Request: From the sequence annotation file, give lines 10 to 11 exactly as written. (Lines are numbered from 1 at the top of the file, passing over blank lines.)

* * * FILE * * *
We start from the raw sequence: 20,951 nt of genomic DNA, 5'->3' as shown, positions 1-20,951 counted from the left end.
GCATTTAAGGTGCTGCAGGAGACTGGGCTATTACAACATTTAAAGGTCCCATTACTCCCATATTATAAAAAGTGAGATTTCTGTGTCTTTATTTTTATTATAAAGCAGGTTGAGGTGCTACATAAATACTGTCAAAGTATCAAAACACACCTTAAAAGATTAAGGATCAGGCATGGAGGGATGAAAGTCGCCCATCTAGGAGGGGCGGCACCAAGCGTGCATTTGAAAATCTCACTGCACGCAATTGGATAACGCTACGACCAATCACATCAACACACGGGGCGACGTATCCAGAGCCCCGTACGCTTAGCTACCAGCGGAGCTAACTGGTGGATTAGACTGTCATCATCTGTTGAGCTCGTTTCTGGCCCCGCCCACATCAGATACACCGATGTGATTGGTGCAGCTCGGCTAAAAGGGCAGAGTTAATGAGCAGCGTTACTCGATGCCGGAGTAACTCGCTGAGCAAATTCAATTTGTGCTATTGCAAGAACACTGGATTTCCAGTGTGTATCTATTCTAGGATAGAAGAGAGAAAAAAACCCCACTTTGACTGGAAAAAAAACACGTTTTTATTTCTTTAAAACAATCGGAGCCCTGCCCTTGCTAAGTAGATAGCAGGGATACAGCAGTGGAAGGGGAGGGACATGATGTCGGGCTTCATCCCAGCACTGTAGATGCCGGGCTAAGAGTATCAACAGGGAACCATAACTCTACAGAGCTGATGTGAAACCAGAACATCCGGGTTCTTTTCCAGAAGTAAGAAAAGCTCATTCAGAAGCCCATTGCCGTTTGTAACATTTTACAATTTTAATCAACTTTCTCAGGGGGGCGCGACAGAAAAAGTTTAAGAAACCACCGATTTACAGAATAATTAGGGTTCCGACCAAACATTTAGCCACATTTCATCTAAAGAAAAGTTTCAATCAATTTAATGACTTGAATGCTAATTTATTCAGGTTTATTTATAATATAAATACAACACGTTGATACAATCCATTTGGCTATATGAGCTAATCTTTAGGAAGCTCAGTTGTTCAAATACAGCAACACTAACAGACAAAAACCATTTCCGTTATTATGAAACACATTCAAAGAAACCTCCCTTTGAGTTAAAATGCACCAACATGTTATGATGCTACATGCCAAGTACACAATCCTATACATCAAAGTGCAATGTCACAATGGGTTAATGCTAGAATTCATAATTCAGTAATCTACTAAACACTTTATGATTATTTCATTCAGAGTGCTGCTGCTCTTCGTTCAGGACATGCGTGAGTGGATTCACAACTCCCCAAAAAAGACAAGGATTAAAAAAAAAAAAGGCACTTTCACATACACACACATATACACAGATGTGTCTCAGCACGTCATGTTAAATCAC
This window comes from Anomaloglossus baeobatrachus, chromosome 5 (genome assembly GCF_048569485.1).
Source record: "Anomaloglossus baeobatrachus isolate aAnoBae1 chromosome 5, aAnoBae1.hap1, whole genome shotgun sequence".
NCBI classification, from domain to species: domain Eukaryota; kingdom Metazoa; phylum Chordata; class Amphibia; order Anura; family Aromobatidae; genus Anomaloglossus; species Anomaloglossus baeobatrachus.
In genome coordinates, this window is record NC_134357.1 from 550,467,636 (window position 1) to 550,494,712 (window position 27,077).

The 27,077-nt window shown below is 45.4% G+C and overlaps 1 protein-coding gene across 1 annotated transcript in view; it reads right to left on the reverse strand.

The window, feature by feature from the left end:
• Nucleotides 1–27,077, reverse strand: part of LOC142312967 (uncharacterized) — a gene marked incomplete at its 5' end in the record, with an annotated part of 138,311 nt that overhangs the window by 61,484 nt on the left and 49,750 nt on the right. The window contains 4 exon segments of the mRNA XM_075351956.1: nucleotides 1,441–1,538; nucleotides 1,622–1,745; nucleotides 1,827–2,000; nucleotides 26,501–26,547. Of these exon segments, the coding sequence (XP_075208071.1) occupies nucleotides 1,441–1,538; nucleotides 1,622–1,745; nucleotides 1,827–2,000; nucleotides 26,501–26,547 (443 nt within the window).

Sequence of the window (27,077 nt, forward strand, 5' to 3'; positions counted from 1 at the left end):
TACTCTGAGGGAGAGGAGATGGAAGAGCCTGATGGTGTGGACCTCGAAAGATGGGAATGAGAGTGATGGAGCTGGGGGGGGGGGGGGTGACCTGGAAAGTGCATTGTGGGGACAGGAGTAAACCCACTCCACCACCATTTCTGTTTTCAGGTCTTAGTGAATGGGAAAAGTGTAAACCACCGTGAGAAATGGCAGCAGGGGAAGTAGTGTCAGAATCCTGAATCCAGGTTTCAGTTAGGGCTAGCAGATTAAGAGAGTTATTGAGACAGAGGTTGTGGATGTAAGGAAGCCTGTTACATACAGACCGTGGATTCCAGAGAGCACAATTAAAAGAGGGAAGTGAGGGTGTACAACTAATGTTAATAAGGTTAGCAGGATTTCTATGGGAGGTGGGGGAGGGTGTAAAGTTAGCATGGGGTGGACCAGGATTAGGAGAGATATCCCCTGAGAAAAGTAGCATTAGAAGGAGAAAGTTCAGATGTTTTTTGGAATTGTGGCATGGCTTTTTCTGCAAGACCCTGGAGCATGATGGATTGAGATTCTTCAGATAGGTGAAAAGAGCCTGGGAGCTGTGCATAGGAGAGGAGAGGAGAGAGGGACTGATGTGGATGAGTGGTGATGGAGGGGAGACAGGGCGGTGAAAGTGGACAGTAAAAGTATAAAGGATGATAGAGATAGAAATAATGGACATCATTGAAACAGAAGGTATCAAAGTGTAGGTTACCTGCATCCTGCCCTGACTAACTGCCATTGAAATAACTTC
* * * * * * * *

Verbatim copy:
Sequence of the window (27,077 nt, forward strand, 5' to 3'; positions counted from 1 at the left end):
TACTCTGAGGGAGAGGAGATGGAAGAGCCTGATGGTGTGGACCTCGAAAGATGGGAATGAGAGTGATGGAGCTGGGGGGGGGGGGGGTGACCTGGAAAGTGCATTGTGGGGACAGGAGTAAACCCACTCCACCACCATTTCTGTTTTCAGGTCTTAGTGAATGGGAAAAGTGTAAACCACCGTGAGAAATGGCAGCAGGGGAAGTAGTGTCAGAATCCTGAATCCAGGTTTCAGTTAGGGCTAGCAGATTAAGAGAGTTATTGAGACAGAGGTTGTGGATGTAAGGAAGCCTGTTACATACAGACCGTGGATTCCAGAGAGCACAATTAAAAGAGGGAAGTGAGGGTGTACAACTAATGTTAATAAGGTTAGCAGGATTTCTATGGGAGGTGGGGGAGGGTGTAAAGTTAGCATGGGGTGGACCAGGATTAGGAGAGATATCCCCTGAGAAAAGTAGCATTAGAAGGAGAAAGTTCAGATGTTTTTTGGAATTGTGGCATGGCTTTTTCTGCAAGACCCTGGAGCATGATGGATTGAGATTCTTCAGATAGGTGAAAAGAGCCTGGGAGCTGTGCATAGGAGAGGAGAGGAGAGAGGGACTGATGTGGATGAGTGGTGATGGAGGGGAGACAGGGCGGTGAAAGTGGACAGTAAAAGTATAAAGGATGATAGAGATAGAAATAATGGACATCATTGAAACAGAAGGTATCAAAGTGTAGGTTACCTGCATCCTGCCCTGACTAACTGCCATTGAAATAACTTC